Jobs expo for ex-prisoners to take place today

The aim is to cut reoffending rates by reintegrating ex-inmates into society

A jobs expo for ex-prisoners is set to take place in Dublin today.

Mountjoy jail will host the event which aims to cut reoffending rates by reintegrating ex-inmates into society.

Yesterday, it was revealed that the number of people incarcerated across Ireland had dropped.

Organisers say many of those coming out of prison these days are keen to get into full-time employment.

Productively engaged 

Over 30 SME employers and other services will set up interview and information stands in Mountjoy prison. 

Employers will interview and assess more than 40 prisoners who have earned the opportunity for selection.

The chosen candidates are those that have spent their time productively engaged with in-prison services to acquire a valuable skill or trade making them more job ready than when they began their sentence.

A key objective of the Expo is to showcase the range of education and skills training provided by the Irish Prison Service and assure employers of the full support

It will be launched by the Minister of State for Justice, David Stanton this morning during a breakfast briefing hosted by campus Governor Brian Murphy.


The Irish Association for the Social Integration of Offenders (IASIO) are a non-profit national criminal justice organisation who are tasked with providing alternatives to crime for people on probation and in prison.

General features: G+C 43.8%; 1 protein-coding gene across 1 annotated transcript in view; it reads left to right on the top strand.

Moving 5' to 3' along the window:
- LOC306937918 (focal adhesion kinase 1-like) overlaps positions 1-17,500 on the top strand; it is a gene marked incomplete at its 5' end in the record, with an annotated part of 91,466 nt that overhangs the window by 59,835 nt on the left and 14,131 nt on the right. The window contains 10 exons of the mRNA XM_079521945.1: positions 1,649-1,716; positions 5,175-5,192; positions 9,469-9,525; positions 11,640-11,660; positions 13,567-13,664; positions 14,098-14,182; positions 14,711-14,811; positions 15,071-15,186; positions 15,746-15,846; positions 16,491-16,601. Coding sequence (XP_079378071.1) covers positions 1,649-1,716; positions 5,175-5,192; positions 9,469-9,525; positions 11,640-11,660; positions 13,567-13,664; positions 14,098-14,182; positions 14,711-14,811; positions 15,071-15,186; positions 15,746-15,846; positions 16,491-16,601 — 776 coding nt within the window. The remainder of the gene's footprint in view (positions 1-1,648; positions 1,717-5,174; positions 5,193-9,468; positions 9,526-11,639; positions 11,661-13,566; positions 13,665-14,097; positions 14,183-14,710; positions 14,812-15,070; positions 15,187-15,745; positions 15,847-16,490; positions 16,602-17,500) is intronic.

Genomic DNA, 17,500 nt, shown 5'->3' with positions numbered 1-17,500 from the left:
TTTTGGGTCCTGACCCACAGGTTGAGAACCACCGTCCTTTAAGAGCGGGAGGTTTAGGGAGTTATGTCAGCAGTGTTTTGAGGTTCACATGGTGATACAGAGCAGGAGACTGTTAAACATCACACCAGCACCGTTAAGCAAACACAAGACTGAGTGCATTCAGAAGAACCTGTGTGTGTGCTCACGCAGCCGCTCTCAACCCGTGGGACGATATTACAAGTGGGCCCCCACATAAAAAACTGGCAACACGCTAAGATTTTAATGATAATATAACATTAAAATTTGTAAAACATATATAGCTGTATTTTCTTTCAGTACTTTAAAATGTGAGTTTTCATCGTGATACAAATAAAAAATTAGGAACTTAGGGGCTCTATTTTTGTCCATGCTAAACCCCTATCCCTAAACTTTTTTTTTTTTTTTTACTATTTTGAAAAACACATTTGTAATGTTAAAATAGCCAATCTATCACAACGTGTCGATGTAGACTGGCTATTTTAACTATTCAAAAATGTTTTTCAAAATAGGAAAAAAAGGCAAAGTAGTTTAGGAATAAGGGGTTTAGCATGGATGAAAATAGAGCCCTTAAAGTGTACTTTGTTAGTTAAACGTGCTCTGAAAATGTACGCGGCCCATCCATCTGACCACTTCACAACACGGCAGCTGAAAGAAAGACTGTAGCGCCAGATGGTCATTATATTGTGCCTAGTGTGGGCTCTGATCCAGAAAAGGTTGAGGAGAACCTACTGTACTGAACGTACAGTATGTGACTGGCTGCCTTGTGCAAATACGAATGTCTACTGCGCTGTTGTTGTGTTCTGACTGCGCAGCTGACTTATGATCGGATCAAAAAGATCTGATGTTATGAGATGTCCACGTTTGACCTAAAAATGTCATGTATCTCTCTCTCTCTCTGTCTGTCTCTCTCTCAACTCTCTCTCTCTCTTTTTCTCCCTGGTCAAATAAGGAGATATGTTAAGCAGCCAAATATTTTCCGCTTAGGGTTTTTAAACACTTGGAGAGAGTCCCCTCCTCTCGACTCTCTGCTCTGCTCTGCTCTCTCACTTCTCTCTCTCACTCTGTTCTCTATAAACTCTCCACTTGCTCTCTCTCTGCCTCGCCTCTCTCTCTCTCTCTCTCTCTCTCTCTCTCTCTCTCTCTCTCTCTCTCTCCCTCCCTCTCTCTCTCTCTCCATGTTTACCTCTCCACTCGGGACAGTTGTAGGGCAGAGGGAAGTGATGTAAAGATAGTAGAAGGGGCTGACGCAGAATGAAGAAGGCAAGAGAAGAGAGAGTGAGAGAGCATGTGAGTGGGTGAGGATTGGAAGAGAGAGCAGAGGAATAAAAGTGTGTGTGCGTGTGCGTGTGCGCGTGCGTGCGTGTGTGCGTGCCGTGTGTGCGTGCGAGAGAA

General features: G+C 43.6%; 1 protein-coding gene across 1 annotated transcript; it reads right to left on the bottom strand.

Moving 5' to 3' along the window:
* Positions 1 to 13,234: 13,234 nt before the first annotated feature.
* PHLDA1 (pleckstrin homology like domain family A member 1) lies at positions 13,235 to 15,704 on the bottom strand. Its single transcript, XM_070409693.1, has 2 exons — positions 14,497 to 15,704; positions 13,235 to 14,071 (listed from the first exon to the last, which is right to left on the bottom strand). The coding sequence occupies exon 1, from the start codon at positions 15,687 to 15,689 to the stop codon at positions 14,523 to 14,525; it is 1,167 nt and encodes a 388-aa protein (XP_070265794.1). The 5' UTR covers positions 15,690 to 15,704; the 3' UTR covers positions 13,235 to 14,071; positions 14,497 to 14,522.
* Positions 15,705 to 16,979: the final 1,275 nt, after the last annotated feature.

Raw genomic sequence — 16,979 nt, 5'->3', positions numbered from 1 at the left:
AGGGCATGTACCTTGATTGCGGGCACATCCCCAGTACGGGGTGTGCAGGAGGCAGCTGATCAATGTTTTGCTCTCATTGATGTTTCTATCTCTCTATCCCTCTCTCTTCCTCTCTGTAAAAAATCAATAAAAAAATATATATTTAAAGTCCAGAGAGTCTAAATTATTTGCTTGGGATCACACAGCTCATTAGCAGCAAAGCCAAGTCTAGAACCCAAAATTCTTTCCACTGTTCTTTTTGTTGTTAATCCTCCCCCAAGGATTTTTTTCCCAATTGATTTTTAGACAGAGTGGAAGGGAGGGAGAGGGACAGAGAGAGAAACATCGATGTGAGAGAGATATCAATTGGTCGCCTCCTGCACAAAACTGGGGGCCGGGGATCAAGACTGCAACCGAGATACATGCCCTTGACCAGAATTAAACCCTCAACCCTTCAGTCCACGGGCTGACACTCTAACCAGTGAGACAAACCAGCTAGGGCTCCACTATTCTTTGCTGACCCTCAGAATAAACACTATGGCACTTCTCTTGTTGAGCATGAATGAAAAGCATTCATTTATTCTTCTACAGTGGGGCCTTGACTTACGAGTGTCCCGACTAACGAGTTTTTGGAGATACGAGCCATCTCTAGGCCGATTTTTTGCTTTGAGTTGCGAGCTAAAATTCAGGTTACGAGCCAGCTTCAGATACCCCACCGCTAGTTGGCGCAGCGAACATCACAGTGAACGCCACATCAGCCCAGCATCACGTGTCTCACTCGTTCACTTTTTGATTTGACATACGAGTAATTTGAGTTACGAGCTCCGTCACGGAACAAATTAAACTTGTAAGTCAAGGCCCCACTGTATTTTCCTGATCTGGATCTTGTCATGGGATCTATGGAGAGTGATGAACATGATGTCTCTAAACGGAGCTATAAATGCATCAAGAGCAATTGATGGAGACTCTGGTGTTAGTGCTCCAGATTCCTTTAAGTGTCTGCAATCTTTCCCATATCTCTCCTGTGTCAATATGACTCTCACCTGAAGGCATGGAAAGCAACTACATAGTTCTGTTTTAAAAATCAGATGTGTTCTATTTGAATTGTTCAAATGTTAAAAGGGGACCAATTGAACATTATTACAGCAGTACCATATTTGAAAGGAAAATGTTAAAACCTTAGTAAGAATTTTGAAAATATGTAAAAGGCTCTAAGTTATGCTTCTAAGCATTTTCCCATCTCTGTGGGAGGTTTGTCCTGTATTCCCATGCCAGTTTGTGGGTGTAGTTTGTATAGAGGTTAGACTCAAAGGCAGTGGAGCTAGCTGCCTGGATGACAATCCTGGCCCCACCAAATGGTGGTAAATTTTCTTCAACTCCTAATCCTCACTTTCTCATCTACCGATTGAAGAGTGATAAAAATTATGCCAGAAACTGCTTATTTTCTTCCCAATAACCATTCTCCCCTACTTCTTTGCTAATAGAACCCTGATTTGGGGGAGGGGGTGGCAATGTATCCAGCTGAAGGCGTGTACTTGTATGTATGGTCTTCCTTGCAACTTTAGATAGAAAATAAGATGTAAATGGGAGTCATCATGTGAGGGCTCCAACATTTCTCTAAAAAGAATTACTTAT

In terms of the figures for IASIO placements from 2012 – 2016:

-5,342 people have been placed into education

-3,204 people have been placed into training

-4,829 people have been placed into employment

-Over 3,000 people have accessed resettlement supports

Speaking about their work, IASIO CEO Paddy Richardson said "IASIO knows from experience that providing employment opportunities for ex-offenders plays a crucial role in the reduction of recidivistic behaviour and thereby making communities safer.

"It is true they (offenders) have committed a crime and come to us with a question mark hanging over them as to what they might or might not do in the future."

He finished by saying "with the right attitude and support, change is possible and that question mark begins to fade as they are supported into something more rewarding."

Meanwhile, Acting Director of the Small Firms Association, Linda Barry said that "Employers should not impose blanket bans on employing ex-offenders, as by focusing on previous criminal conduct, society overlooks the talents, skills and motivation of individuals in whose development we all have a vested interest."